Time motion analysis of varsity cup soccer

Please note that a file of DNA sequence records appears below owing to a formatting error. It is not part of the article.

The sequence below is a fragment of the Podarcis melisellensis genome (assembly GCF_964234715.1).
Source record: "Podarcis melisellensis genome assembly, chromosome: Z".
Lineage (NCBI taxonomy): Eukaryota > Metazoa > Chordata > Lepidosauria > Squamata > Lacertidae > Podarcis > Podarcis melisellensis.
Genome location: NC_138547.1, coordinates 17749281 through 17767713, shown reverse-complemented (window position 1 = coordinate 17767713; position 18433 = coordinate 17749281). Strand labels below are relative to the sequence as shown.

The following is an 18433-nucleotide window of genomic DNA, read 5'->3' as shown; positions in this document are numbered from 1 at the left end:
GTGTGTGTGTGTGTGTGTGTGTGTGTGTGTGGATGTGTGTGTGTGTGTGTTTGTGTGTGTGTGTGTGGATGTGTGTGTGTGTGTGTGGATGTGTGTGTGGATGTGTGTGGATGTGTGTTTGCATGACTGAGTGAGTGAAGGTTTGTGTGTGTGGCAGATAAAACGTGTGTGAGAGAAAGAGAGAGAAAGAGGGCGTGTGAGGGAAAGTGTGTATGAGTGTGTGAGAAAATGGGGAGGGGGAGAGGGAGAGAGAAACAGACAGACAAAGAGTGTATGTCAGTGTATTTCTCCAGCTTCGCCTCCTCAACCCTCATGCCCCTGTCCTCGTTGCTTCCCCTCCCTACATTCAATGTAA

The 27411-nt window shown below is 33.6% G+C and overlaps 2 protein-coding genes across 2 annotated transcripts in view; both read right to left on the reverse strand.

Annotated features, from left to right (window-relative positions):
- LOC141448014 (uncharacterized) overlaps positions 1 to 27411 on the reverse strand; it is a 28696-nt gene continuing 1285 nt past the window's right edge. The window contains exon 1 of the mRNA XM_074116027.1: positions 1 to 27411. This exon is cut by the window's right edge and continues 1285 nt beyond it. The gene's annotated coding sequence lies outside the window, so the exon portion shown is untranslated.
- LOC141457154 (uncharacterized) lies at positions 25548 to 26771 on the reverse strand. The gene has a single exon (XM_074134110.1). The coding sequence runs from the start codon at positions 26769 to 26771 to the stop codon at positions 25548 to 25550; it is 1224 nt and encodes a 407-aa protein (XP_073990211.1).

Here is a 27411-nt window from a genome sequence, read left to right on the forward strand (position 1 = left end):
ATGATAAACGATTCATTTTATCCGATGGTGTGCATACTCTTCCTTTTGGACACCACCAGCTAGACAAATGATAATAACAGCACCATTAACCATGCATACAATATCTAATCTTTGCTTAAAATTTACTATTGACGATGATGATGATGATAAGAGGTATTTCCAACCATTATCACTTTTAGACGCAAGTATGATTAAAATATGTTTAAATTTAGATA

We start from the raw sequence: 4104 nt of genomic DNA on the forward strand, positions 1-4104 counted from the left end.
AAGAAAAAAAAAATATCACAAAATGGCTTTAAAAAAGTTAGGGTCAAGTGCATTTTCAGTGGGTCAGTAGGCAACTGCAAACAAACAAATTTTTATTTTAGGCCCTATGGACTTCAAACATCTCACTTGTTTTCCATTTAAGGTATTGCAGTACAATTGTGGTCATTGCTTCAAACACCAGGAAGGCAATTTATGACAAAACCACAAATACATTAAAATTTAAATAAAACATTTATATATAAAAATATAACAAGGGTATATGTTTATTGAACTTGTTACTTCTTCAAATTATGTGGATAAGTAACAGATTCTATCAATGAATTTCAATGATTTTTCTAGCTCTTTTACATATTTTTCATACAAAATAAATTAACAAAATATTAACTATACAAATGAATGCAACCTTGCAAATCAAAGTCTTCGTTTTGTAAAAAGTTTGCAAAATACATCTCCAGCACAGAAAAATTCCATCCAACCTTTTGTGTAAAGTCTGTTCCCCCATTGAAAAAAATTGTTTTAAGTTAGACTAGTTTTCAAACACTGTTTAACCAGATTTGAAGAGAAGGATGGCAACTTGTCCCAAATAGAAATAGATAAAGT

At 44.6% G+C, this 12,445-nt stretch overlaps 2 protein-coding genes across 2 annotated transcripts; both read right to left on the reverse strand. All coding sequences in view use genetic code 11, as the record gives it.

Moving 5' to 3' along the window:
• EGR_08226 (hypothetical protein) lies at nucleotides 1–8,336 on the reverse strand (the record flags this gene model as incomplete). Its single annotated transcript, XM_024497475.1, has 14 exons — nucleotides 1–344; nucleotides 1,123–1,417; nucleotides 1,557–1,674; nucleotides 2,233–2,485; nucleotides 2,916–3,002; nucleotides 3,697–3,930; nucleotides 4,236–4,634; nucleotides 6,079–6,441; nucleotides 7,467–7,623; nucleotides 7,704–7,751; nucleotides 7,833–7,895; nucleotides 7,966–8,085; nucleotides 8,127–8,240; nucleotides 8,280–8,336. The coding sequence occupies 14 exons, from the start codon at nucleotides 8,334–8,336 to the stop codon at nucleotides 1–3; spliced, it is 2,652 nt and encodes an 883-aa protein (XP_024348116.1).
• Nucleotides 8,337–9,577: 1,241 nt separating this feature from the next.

Introduction: Soccer is an intermittent sport characterised by periods of moderate-intensity running and short high-intensity bursts. Understanding the physical and physiological demands of the sport is essential for constructing sport-specific and position-specific conditioning programmes. Objectives: The purpose of this study was to quantify the physical and physiological demands of different positions in second division soccer. The main focuses calculated were the total distance covered, distance covered in high-intensity, distance covered in different velocity categories, and player load of the different positions in second division soccer and to compare results to higher level leagues. Methods: GPS data on a total of twenty-four (24) players were collected and a total of thirteen soccer matches were analysed for the study. Therefore, a total of hundred and forty-nine (149) GPS data sets (player games) were analysed. Minimax X4 Catapult GPS units, as well as a Polar HR monitors and chest straps, were used to determine the physical and physiological demands of soccer players. The following variables were recorded: Distances covered, player load, the velocity bands during the match; and heart rate (HR) response. The various HR and GPS data variables were analysed using a linear mixed model with Playing Position as fixed effect, and the random effects Game, Team, Game x, Team interaction term, and Player. Fitting these random effects allowed for correlation between the observations in question due to multiple observations from the same game, team, and player. Based on this linear mixed model, the mean values of the variable for each playing position were estimated, together with their standard errors. Furthermore, the pairwise mean differences between playing positions were estimated, together with 95% confidence intervals (CIs) for the mean differences and P-values (p<0.05) associated with the null-hypothesis of zero mean difference between the pair of playing positions in question. Results: Soccer players in the current study performed at 75% of the maximum HR. The CM had the highest mean HR (161.5 b/min), while the GK had the lowest mean HR (143.3 b/min). The W had the highest mean maximum HR (213m), while the CA had the lowest maximum HR (207.9m).Outfield soccer players in the current study cover between 8241.5m and 10024.9m mean total distance, while the GK covers 4,7km mean total distance. The W covered the highest total distance (10024.9m), closely followed by the CM (9734.9m) and CA (9911.5m). The GK, on the other hand, covered the lowest total distance (4692.4m). The GK covered the highest walking distance (3361.6m) and lowest distance in every other movement classification. The CM covered the highest jogging distance (5009.3m), while the CA covered the highest running distance (936.5m). The W covered the highest sprinting distance (258.4m), closely followed by the CA (175.2m). The CM had the highest total player load (1044.5au), player load per meter (0.107au/m), and player load per minute (11.085au/min), whereas the GK had the lowest player load in all categories. Conclusions: Based on player load and mean HR, it appears that the CM experiences a greater physiological demand than all the other positions on the field, while the GK experiences the lowest physiological demand. Training the CM, therefore, should focus on improving aerobic capacity to ensure readiness for the in-match rigours of the position. The total distance covered by the W suggests that the W experiences the highest physical demand among all positions. Since the W covers the highest sprinting distance among all positions, training regimens should focus on improving the W’s anaerobic capacity and repeated sprint ability to prepare the W for the high-intensity demands associated with the position. When using these results as an aid in the design of conditioning programmes, coaches and trainers are advised to consider that this study adds to a limited number of studies conducted on South African soccer. Furthermore, the current study was conducted in the second division of South African soccer. As a result, comparisons with studies from other countries should be made with utmost caution, particularly owing to differences in performance standards, as well as climatic and other environmental differences.